In mid 1976, Arguello was having difficulty making weight as a featherweight so he relinquished the title and moved up to junior lightweight, reeling off seven knockouts in a row before meeting WBC champ Alfredo Escalera in the rain in Puerto Rico on Jan. 28th, 1978. It was a brutal fight and the tide had turned in Escalera’a favor after Arguello started well by decking him in the second round, but Arguello regained the momentum once for all with another 13th round KO and was ahead on all the scorecards at the time.

As a junior lightweight, Arguello fought 11 times in the next two years, with eight of them being title defenses against the likes of Bazooka Limon, Bobby Chacon, Ruben Castillo, Rolando Navarrete and another 13th round KO in a rematch with Escalera. It was during this time though, that Arguello tasted defeat for the first time in 26 fights and four and a half years as he experimented at lightweight and lost a 10 round decision to Vilomar Fernandez in July, 1978.

Arguello suffered more personal tragedy in 1979 after a revolution took place in Nicaragua and following a brief civil war the Sandinista National Liberation Front ousted Anastasio Somoza from power and was now in control of the devastated country. During the fighting one of Arguello’s brothers was killed. Arguello, however, appeared to support the Sandinistas when they first ousted the dictator Somoza and in his 1979 defense against Bazooka Limon he could be seen holding a Sandinista flag in the ring. The Sandinistas soon seized Arguello’s houses, cars, property and other possessions and he fled to Miami where he gained the admiration of the city’s Cuban population by publicly opposing the Sandinista government. The Sandinistas, aware of Arguello’s popularity and power, banned the use of his name as often as they could in his homeland.

In mid 1980 Arguello gave up his Jr. lightweight title and moved up to lightweight with his first fight being an eighth round TKO over tough African Cornelius Boza Edwards. After a couple of more fights to get used to his new weight Arguello traveled to London, England, on June 20th, 1981 to challenge Jim Watt, the solid but unspectacular WBC champ, and with a solid but unspectacular unanimous decision Arguello left Britain with his third title in different weight classes and became just the second Latin American to accomplish the feat, barely a month after Wilfredo Benitez had become the first to do it.

His first defense came four months later against up and coming American, 20-0 Ray “Boom Boom” Mancici on national US television. It was a dramatic and entertaining bout with both men trading bombs and Mancici trying to win the title for his ailing father Lenny, a former lightweight contender in the 1940s. Mancini gave it his all but Arguello was ahead on all the scorecards and dropped Mancini with a right in the 12th and ended the bout with a beautiful combination in the 14th round. It was this fight and the television interview after it that started the boxing public’s love affair with Arguello, especially the American fans.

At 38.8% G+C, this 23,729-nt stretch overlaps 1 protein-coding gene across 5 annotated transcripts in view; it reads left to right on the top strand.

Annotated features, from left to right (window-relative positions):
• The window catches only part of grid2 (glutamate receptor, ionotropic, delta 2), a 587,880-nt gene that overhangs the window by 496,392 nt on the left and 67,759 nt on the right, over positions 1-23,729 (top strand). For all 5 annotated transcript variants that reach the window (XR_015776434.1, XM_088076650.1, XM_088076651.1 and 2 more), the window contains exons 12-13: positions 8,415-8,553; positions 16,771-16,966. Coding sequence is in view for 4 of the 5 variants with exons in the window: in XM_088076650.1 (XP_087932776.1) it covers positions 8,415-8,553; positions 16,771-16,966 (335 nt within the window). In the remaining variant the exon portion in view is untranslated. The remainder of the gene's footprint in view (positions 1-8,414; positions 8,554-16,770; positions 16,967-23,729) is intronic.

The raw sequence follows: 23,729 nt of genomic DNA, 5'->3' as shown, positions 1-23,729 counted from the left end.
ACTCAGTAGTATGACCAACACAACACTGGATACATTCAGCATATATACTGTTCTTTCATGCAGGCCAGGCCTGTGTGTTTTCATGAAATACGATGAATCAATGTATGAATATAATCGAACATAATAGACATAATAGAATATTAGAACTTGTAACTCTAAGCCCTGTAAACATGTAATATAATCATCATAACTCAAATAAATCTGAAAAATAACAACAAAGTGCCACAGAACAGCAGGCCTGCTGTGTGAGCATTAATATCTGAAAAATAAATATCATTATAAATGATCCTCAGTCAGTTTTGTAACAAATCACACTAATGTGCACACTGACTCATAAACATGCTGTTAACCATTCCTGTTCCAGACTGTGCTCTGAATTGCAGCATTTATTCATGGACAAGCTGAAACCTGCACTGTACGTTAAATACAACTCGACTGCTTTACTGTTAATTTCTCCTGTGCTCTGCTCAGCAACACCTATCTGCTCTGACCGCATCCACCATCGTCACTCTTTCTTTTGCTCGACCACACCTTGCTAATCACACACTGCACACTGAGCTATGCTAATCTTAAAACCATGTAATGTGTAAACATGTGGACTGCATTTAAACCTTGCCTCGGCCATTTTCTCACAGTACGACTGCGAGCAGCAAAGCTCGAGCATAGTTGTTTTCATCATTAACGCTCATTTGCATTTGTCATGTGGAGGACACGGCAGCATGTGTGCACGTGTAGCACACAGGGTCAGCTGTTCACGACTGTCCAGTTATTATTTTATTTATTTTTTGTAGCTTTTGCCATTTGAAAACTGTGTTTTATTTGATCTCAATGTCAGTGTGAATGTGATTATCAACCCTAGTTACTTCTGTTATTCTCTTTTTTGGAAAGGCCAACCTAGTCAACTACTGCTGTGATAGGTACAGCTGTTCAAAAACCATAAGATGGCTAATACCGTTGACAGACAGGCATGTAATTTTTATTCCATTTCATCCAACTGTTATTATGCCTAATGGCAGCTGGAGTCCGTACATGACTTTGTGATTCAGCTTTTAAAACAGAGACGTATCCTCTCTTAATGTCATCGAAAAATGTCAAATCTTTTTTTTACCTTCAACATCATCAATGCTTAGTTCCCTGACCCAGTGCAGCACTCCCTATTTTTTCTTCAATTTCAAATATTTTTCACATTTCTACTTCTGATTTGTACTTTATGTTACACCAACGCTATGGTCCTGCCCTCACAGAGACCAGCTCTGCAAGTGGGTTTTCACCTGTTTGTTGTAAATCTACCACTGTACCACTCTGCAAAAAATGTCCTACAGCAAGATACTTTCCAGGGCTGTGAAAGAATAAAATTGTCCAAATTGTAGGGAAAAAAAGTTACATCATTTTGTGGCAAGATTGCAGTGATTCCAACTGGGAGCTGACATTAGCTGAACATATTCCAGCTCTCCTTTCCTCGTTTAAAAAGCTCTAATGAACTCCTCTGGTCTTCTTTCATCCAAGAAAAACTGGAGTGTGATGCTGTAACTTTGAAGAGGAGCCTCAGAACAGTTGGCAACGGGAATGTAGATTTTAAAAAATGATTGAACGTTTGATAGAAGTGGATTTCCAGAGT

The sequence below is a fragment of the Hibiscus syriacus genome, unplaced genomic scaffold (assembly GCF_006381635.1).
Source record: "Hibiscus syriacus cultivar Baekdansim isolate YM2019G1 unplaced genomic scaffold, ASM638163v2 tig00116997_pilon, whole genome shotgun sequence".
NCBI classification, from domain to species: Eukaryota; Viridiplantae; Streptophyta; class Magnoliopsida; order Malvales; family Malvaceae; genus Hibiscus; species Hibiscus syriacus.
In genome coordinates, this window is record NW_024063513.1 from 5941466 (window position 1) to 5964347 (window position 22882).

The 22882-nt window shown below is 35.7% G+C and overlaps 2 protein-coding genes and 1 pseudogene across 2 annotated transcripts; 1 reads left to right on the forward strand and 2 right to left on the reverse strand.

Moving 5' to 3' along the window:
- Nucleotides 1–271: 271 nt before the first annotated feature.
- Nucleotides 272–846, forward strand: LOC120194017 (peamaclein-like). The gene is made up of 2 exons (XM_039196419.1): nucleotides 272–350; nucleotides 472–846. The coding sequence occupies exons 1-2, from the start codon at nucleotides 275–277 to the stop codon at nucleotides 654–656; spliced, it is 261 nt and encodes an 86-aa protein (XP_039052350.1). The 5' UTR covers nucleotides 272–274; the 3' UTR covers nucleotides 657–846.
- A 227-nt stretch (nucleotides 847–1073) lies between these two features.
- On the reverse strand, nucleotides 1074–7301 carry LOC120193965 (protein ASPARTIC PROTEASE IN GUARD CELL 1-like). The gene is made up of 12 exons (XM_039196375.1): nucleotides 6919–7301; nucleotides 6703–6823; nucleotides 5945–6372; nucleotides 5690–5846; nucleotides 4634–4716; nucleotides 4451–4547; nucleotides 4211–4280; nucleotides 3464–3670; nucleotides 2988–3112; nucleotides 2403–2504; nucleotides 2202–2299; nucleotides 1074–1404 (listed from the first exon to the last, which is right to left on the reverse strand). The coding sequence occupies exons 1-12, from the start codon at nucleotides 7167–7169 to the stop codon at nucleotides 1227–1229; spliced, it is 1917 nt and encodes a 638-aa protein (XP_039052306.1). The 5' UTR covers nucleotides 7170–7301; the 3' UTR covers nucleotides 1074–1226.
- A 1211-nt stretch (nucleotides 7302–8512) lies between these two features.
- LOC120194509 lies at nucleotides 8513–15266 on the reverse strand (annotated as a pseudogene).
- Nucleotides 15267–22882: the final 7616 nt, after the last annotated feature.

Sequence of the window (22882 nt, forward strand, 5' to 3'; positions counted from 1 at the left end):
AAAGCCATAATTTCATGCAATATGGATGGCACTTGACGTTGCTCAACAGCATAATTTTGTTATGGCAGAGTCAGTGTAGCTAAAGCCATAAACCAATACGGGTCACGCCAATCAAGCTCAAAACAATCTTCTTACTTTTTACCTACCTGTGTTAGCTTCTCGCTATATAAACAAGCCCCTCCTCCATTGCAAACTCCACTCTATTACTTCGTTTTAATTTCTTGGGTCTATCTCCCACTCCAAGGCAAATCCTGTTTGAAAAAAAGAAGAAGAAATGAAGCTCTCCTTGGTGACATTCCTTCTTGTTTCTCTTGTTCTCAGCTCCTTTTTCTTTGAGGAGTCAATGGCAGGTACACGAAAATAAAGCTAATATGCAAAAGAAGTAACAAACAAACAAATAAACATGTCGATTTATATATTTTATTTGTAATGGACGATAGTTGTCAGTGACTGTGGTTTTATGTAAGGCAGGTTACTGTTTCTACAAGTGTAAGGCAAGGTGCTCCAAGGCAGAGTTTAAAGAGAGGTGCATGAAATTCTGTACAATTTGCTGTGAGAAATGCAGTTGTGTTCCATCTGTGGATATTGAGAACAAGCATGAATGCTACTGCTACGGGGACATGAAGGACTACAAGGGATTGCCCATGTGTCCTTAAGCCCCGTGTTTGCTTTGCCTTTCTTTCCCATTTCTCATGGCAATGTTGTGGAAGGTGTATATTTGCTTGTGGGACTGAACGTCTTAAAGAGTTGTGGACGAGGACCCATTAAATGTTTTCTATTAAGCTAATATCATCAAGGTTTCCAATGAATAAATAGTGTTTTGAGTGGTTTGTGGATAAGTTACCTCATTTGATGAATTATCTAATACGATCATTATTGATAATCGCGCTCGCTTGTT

With the two fighters hugging in the ring and Mancini’s father watching in tears, Arguello, as usual, had nothing but praise for Mancini and said to him, “Ray, I hope I never have another fight this hard. There is no doubt in my mind you will become a champion. I know how bad you wanted to beat me and win the title for your father but you and he have nothing to be ashamed of. You fought like a champion because inside, you are one.” Seven months later Mancini was the WBA lightweight champion of the world and had this to say about Arguello. “He does everything with class. He moves with class. He is more of a champion than any man I’ve ever known or heard about, besides my father.”

With momentum on his side and a solid fan base in the US, Arguello went on to defend his title three more times on national TV before giving up yet his third belt and aiming to become the first boxer in history at the time to win titles in four weight divisions by challenging 31-0, Aaron Pryor, the WBA junior welterweight king. The fight took place in front of over 23,000 fanatics at the Orange Bowl in Miami on Nov. 12th, 1982 and was shown on closed circuit television around the world. In one of boxing’s all time classic bouts, Arguello and Pryor went toe to toe for 13 grueling rounds before it was finally stopped with Arguello laid out cold on the canvas in the 14th round. Pryor was ahead on two of the judges cards at the time.

The fight itself wasn’t controversial until a few weeks later when it was re shown on television. In the 12th round Arguello appeared to have Pryor ready to go and after the round Pryor’s trainer Panama Lewis could be seen on videotape giving Pryor a mysterious black bottle to drink from and called it the special bottle he had mixed. After drinking it Pryor came out like a house on fire and ended the fight a few minutes later. It’s highly unlikely that anything could have given Pryor such an immediate burst of energy but it became a highly debated issue and the WBA ordered a rematch.